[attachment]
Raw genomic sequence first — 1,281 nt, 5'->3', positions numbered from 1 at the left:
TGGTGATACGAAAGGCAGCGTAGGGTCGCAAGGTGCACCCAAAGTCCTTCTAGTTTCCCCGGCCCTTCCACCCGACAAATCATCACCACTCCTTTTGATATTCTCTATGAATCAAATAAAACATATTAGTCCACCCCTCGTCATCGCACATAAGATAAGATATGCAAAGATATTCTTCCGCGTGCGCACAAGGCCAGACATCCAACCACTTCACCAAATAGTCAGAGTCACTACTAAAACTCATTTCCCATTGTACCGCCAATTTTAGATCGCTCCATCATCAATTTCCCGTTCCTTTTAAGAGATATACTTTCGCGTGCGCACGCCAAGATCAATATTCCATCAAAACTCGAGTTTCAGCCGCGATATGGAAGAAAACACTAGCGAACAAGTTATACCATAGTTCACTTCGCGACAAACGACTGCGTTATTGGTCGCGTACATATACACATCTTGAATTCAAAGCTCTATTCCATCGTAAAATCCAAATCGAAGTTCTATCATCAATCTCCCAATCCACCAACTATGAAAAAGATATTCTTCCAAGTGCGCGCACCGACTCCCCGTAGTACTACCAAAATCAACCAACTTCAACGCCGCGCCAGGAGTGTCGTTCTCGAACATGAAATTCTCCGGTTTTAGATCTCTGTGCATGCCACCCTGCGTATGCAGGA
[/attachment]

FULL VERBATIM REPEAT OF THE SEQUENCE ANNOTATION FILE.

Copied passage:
Raw genomic sequence first — 1,281 nt, 5'->3', positions numbered from 1 at the left:
TGGTGATACGAAAGGCAGCGTAGGGTCGCAAGGTGCACCCAAAGTCCTTCTAGTTTCCCCGGCCCTTCCACCCGACAAATCATCACCACTCCTTTTGATATTCTCTATGAATCAAATAAAACATATTAGTCCACCCCTCGTCATCGCACATAAGATAAGATATGCAAAGATATTCTTCCGCGTGCGCACAAGGCCAGACATCCAACCACTTCACCAAATAGTCAGAGTCACTACTAAAACTCATTTCCCATTGTACCGCCAATTTTAGATCGCTCCATCATCAATTTCCCGTTCCTTTTAAGAGATATACTTTCGCGTGCGCACGCCAAGATCAATATTCCATCAAAACTCGAGTTTCAGCCGCGATATGGAAGAAAACACTAGCGAACAAGTTATACCATAGTTCACTTCGCGACAAACGACTGCGTTATTGGTCGCGTACATATACACATCTTGAATTCAAAGCTCTATTCCATCGTAAAATCCAAATCGAAGTTCTATCATCAATCTCCCAATCCACCAACTATGAAAAAGATATTCTTCCAAGTGCGCGCACCGACTCCCCGTAGTACTACCAAAATCAACCAACTTCAACGCCGCGCCAGGAGTGTCGTTCTCGAACATGAAATTCTCCGGTTTTAGATCTCTGTGCATGCCACCCTGCGTATGCAGGA